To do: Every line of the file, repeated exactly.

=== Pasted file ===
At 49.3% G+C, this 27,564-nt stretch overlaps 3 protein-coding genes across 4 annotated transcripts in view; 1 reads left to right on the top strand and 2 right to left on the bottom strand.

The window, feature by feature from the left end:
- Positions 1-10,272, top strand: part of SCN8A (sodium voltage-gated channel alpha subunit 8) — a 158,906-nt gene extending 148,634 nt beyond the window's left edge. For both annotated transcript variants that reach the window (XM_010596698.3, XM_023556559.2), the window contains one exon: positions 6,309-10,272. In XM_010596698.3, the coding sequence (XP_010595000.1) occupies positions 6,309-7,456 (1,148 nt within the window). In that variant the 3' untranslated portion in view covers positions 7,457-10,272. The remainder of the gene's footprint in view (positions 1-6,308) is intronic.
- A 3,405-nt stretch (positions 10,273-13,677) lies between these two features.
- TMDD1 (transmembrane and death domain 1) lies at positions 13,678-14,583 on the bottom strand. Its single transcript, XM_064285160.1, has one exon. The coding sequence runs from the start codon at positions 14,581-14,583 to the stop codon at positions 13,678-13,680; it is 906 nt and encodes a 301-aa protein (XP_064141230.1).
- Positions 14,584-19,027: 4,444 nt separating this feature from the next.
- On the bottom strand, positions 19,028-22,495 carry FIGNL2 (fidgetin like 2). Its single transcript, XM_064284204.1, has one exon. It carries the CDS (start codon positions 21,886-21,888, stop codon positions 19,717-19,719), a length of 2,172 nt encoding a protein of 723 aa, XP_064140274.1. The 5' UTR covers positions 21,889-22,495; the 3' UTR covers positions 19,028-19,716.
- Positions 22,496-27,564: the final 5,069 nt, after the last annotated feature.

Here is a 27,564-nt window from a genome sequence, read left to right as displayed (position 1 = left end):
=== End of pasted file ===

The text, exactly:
At 49.3% G+C, this 27,564-nt stretch overlaps 3 protein-coding genes across 4 annotated transcripts in view; 1 reads left to right on the top strand and 2 right to left on the bottom strand.

The window, feature by feature from the left end:
- Positions 1-10,272, top strand: part of SCN8A (sodium voltage-gated channel alpha subunit 8) — a 158,906-nt gene extending 148,634 nt beyond the window's left edge. For both annotated transcript variants that reach the window (XM_010596698.3, XM_023556559.2), the window contains one exon: positions 6,309-10,272. In XM_010596698.3, the coding sequence (XP_010595000.1) occupies positions 6,309-7,456 (1,148 nt within the window). In that variant the 3' untranslated portion in view covers positions 7,457-10,272. The remainder of the gene's footprint in view (positions 1-6,308) is intronic.
- A 3,405-nt stretch (positions 10,273-13,677) lies between these two features.
- TMDD1 (transmembrane and death domain 1) lies at positions 13,678-14,583 on the bottom strand. Its single transcript, XM_064285160.1, has one exon. The coding sequence runs from the start codon at positions 14,581-14,583 to the stop codon at positions 13,678-13,680; it is 906 nt and encodes a 301-aa protein (XP_064141230.1).
- Positions 14,584-19,027: 4,444 nt separating this feature from the next.
- On the bottom strand, positions 19,028-22,495 carry FIGNL2 (fidgetin like 2). Its single transcript, XM_064284204.1, has one exon. It carries the CDS (start codon positions 21,886-21,888, stop codon positions 19,717-19,719), a length of 2,172 nt encoding a protein of 723 aa, XP_064140274.1. The 5' UTR covers positions 21,889-22,495; the 3' UTR covers positions 19,028-19,716.
- Positions 22,496-27,564: the final 5,069 nt, after the last annotated feature.

Here is a 27,564-nt window from a genome sequence, read left to right as displayed (position 1 = left end):